Recently, I found myself tasked with modifying a bunch of AWS Elastic Beanstalk environments despite having little prior DevOps/AWS experience.
For the subsection of developers that, like me, now find themselves in the wide world of deploying their own code, I’ll describe a couple of the problems that I faced and how I solved them. Many are actually described in the documentation: I thought it important to collate them in a place for myself and others to find in the future.
Just give me the ‘t2.medium’
EB uses .ebextensions to configure the EB environment as it is created or deployed. I wanted to use ‘t2.medium’ instances because my application was somewhat CPU-intensive. But no matter how hard I tried with these configuration files, my instances always turned out to be ‘t2.micro’.
Honestly after a bit, I gave up on trying. I just moved on with my life (and my other tickets)…until only day or two later, I came across this:
“Options specified in ‘.ebextensions’ have the lowest level of precedence and are overridden by settings at any other level.” (source)
That was interesting. It turns out that EB defines an order of precedence for its configuration options. It also turns out that the EBCLI passes its own defaults when you run ‘eb create’, which override anything in .ebextensions due to the order of precedence.
To get around this, I ran the ‘eb create’ with the instance type specified:
To me, the sneaky bit is that EBCLI is setting values for you before looking at what you have defined in the configuration. Just make sure to take a look at the values that EBCLI sets during the `create` and override them yourself at the earliest stage.
To remove the default options after they are set you can run ‘eb config’, modify the file, save and EB will update the environment configuration for you.
All this manual work really bypasses the good practice of configuration-as-code, but c’est la vie.
Elastic Beanstalk instances use Nginx to proxy requests from the load balancer to your application. Sometimes you may find yourself wanting to change how Nginx is configured. In my case, I wanted to increase the maximum allowed body size on incoming client requests which. Doing so would prevent Nginx from automatically returning a 413 when the client uploaded a large file.
Configuring Nginx on your Elastic Beanstalk changes based on the application type that you are using. If you have a java program or a node program, you may have to configure nginx differently than if you are using docker, which I was.
With java, you can add any configuration files to a specific directory in ‘.ebextensions’. With node, you have to rewrite the entire configuration and replace the one that EB creates for you.
But with docker, you need to use ‘.ebextensions’ to create a file in the correct location and then restart the Nginx server.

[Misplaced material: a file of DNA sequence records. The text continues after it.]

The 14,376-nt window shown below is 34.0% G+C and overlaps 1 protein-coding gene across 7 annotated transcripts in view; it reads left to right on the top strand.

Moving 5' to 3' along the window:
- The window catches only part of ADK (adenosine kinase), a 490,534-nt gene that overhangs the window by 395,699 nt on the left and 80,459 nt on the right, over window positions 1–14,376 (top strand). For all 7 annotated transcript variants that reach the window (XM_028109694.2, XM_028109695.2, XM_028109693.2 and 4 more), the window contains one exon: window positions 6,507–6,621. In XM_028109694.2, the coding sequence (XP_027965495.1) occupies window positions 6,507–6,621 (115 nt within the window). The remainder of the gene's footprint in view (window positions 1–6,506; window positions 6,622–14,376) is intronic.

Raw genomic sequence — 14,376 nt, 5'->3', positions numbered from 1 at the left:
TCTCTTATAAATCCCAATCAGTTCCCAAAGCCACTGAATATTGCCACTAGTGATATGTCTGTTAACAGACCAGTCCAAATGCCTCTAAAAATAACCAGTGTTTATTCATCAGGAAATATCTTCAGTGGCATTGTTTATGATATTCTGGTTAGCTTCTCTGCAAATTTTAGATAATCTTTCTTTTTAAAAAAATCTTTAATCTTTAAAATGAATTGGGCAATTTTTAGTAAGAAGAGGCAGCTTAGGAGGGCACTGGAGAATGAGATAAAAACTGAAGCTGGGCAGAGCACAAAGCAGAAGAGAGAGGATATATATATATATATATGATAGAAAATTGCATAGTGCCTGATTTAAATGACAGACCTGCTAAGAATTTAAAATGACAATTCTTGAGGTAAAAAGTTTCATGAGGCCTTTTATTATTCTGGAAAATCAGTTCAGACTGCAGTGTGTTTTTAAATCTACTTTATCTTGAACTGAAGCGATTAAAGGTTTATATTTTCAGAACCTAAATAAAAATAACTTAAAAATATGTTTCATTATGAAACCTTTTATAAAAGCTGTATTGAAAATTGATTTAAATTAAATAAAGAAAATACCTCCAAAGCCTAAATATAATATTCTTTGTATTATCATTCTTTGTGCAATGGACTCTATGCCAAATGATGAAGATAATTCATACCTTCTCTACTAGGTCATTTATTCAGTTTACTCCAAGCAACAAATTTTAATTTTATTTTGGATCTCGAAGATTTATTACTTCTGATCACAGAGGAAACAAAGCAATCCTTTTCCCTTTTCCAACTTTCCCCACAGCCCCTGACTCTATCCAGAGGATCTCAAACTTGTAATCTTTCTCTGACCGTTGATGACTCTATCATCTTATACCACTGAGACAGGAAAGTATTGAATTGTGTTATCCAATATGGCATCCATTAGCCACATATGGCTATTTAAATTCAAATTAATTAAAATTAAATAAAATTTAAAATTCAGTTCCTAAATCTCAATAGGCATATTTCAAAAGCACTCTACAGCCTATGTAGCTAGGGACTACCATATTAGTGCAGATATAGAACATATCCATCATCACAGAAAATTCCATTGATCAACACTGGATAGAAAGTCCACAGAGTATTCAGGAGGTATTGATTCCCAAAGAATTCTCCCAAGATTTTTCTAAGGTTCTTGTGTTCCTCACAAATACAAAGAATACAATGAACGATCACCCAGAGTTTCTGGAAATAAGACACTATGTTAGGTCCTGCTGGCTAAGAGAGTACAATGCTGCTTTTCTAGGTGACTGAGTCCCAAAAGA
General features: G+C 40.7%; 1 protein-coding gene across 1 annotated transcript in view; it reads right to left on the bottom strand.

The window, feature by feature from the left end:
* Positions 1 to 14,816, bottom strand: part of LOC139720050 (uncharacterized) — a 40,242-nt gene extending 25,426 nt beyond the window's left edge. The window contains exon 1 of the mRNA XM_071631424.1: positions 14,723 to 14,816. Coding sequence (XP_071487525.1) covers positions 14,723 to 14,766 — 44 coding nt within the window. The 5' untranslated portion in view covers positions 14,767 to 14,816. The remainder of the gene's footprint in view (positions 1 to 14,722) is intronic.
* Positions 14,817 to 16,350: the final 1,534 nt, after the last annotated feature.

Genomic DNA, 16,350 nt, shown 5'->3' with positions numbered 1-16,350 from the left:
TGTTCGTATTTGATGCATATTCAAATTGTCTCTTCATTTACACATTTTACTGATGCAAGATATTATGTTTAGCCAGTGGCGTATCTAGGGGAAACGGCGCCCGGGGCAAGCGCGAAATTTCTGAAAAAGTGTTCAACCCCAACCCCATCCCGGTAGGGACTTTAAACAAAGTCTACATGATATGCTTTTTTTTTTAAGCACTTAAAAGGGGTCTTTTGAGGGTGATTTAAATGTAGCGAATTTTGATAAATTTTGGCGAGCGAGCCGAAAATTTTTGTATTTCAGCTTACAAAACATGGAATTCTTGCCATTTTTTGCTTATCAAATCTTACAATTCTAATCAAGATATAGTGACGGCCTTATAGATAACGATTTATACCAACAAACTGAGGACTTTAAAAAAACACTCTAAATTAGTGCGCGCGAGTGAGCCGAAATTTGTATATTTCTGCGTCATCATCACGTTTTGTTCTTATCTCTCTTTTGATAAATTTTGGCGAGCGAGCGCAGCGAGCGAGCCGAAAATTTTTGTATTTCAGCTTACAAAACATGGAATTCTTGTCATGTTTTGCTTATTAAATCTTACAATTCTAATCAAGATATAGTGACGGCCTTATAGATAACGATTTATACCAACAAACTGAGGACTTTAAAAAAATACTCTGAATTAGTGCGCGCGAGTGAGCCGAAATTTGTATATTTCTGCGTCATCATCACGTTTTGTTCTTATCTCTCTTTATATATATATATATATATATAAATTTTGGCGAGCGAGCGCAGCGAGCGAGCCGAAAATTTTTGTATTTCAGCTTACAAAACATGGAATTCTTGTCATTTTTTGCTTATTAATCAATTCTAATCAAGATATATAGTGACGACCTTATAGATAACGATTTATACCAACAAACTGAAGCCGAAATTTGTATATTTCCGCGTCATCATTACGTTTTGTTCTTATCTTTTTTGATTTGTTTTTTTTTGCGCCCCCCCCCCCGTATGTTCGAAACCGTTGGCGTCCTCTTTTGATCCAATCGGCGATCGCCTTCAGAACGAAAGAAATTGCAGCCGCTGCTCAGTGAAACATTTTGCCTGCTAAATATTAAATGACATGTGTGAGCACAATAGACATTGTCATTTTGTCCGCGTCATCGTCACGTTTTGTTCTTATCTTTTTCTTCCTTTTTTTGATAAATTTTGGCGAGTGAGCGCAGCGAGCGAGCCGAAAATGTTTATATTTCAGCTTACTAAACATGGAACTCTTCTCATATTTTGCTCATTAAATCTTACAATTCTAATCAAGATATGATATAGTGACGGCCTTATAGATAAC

This is the default Nginx config file located at ‘/etc/nginx/nginx.conf’ on your EB instance:
If you look at line 22 you will see that Nginx is importing any configuration files matching ‘/etc/nginx/conf.d/*.conf’. To modify the configuration you need to use ‘.ebextensions’ to create a file in matching this pattern and then restart the Nginx service.
In the ‘.ebextensions’ directory in your EB root folder, create a file called ’01_nginx.config’ (the name of this file doesn’t matter, but do note that file commands are executed in alphanumerical order–– it is good practice to guarantee order by prepending numbers):
Lines 1-6 create the configuration file in the appropriate directory where Nginx will pick it up. 6-7 describe the configuration parameters that I wanted to update.
Lines 9-11 restart the Nginx service so that it will pick up the new config.
And, that’s it. Deploy your EB environment and Nginx will now be configured the way you want. Remember that you can always ‘eb ssh’ and try the changes out manually first.
Shutting Things Down
EB will creates a lot of AWS services around your instances. Out of the box, you get a load balancer, multiple security groups (one of them for the load balancer), and the instance itself. If you find yourself running EB a s a single instance, you won’t get the load balancer, but you will be assigned a dynamic IP. One gotcha is that AWS only allows you to have 5 dynamic IP addresses by default, so if you have a bunch of single instance EB environments, you can quickly run out (oops).
Because of all the surrounding paraphernalia, it sometimes was a pain to terminate an EB environment. If there is anything outside of the environment referencing it, such as an external security group, the terminate will stall for 20 to 30 minutes.
To avoid this, try to keep anything outside the environment from using any EB-created resources.
I liked using Elastic Beanstalk, honestly. I’m a developer new to DevOps and in a lot of cases was trying to make EB do things that it wasn’t really meant to do. EB is a good existing solution to many problems. The kind of place where you deploy when you just need to get it up and running quickly. If you use it simply and don’t try to change too many things, it will work like a charm.